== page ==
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May 8, 2008 permalink
A study by Australian researcher Greg Tooley has found that children in the care of substitute parents, usually stepparents, are at increased risk of death relative to natural parents. It is called the Cinderella effect. Tooley's work dealt with all accidental deaths, whether or not intentional. There are two measures of risk, depending on how some incomplete death reports are classified. The death rate for children with no natural parents, the situation in foster care, is either 6 or 37 times higher than the rate for children with two natural parents. Here is the paper by Tooley et al, (pdf, by email from Greg Tooley), and an earlier paper on the same topic by Martin Daly and Margo Wilson (pdf) of McMaster University. A press report on the research follows.
Young stepchildren at greater risk of violence
CHILDREN under five living with a non-biological or step-parent are up to 78 times more likely to die from a violence-related injury.
But these children are also up to 15 times more likely to die from unintentional causes such as road accidents, drowning, poisoning, falls and burns than those living with their biological families, Deakin University research shows.
Study author and psychologist Greg Tooley said parenting was a demanding role and parents generally did a very good job, and were not "evil".
But a review of more than 1000 coroners' cases between 2000 and 2003 found Australian figures mirrored overseas findings known as the Cinderella Effect.
That is where stepchildren are at dramatically raised risk of being victims of fatal accidents, as well as physical abuse and homicide.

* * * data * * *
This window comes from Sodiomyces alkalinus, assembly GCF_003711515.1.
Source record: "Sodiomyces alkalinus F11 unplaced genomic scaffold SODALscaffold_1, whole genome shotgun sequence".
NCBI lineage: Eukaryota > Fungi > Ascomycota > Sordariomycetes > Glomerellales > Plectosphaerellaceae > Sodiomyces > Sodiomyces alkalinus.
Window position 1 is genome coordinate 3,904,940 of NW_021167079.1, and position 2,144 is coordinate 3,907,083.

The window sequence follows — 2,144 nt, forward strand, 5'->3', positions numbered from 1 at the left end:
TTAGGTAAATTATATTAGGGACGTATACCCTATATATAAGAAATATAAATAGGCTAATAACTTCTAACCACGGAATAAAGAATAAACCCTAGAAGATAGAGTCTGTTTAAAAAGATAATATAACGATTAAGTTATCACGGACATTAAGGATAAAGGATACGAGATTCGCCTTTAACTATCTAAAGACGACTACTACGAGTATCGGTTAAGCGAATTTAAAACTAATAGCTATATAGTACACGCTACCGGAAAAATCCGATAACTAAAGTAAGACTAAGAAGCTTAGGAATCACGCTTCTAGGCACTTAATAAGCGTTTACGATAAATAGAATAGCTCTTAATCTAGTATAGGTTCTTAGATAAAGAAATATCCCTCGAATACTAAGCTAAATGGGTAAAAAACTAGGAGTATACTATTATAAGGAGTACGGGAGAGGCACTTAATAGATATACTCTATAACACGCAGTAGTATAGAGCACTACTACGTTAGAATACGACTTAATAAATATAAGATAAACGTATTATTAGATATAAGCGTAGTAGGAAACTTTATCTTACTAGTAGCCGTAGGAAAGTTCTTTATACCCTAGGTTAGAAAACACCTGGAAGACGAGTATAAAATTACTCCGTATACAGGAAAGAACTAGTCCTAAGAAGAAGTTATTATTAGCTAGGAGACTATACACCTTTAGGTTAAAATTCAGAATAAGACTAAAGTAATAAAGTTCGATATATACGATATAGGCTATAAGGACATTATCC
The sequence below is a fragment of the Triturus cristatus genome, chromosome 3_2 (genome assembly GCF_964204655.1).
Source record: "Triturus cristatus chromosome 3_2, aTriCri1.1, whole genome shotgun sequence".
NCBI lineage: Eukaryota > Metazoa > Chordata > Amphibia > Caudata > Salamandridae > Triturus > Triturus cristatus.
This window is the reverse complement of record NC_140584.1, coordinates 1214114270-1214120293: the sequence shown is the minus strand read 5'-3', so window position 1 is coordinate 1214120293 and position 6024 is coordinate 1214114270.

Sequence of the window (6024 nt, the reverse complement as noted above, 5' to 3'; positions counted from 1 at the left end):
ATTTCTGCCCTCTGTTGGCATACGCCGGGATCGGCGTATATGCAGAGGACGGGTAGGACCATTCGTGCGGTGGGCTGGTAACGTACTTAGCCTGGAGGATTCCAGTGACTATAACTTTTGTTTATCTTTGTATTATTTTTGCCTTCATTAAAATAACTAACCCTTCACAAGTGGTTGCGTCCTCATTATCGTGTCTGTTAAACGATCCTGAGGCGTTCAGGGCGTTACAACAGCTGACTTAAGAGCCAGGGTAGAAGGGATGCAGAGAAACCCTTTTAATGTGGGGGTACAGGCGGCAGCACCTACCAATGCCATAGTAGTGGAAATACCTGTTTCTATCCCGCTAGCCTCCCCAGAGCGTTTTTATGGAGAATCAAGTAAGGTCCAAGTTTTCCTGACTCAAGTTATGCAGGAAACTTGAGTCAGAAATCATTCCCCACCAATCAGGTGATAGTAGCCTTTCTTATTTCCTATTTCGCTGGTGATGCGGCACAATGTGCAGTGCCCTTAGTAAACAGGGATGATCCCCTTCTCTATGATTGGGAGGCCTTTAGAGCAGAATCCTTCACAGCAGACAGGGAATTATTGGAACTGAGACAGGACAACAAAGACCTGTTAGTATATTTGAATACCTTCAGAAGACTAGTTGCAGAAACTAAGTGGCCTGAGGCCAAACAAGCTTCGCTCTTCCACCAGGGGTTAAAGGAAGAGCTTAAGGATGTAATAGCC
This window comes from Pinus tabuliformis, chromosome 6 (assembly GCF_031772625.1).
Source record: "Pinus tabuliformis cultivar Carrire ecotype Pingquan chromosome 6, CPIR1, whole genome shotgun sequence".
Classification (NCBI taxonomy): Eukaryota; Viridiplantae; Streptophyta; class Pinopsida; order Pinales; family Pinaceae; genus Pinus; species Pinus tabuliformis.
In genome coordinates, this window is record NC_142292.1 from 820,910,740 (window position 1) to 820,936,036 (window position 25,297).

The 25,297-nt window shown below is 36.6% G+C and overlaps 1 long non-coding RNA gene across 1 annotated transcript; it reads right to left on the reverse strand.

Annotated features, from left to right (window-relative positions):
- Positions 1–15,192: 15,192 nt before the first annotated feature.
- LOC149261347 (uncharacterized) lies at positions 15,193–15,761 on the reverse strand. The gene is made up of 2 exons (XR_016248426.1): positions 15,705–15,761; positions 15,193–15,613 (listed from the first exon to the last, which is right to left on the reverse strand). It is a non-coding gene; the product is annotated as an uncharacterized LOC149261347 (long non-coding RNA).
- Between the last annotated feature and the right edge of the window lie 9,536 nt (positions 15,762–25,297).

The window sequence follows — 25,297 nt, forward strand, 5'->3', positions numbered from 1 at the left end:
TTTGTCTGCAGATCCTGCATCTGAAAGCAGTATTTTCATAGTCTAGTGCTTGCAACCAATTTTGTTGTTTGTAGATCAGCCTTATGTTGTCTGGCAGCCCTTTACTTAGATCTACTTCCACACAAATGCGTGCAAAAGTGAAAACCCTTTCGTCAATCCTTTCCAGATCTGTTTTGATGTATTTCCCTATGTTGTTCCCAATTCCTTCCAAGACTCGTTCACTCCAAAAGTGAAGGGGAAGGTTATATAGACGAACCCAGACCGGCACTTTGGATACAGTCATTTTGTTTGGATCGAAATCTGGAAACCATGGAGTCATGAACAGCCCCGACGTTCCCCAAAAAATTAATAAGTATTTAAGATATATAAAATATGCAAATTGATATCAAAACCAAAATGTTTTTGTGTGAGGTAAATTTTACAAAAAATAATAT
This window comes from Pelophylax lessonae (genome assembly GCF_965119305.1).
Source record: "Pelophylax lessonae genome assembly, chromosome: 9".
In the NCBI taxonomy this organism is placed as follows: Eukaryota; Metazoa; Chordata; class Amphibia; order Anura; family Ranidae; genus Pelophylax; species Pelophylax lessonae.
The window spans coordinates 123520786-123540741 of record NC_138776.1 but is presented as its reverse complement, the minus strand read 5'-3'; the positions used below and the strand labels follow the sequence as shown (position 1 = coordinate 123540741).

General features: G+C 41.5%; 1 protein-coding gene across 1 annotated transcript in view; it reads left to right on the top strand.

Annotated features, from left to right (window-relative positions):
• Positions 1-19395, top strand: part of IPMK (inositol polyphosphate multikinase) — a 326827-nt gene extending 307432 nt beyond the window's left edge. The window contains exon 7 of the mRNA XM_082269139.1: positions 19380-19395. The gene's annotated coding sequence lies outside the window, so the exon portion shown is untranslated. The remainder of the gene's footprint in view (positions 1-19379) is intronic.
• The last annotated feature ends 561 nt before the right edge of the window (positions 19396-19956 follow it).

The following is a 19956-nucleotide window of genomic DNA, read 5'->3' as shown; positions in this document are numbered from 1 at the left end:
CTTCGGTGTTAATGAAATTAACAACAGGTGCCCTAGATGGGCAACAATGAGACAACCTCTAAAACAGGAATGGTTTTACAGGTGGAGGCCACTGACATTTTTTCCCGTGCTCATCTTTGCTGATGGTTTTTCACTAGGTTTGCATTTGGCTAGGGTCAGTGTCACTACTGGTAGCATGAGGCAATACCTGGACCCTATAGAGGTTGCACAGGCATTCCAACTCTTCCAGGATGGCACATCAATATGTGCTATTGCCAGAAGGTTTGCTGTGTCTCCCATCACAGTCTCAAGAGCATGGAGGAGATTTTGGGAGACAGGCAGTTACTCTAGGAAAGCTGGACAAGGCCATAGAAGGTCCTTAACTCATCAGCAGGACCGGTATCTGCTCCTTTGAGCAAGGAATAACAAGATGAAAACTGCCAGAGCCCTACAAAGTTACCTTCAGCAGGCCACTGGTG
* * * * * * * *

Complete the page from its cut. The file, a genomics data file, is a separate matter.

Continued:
Dr Tooley found children living with single mothers were no more likely to die from either violent or unintentional causes than those in biological families, except for accidental drownings, which were three times more likely.
But children living with neither biological parent, such as foster children and state wards, faced up to a 102 times greater risk of death.
Dr Tooley's research was testing an evolutionary theory that humans are genetically programmed to nurture and protect their own biological offspring more than others' children.
He found Australian data on accidental child deaths as well as homicide cases, especially in the most vulnerable 0-5 age group, matched the theory.
"There are times when a parent might be so distracted -- by work, fatigue, a conversation or another child -- that they momentarily drop their guard with respect to watching over their children," Dr Tooley said.
"Step-parents fill the parental role without the same set of parental drives triggered by becoming a biological parent.
"As such, it is simply more likely that given the same set of trying difficult circumstances, a step-parent will drop their guard or physically lash out at a child."
In the study, a step-parent was defined widely as the married, de facto or visiting partner of a biological parent.
For the purposes for the study, the relationship could last for years, weeks or even days.
Source: Melbourne Herald Sun
Correction: In the first version, we said: "The death rate for children with no natural parents, the situation in foster or adoptive care ... ". Mr Tooley's research had no data on adoptive parents.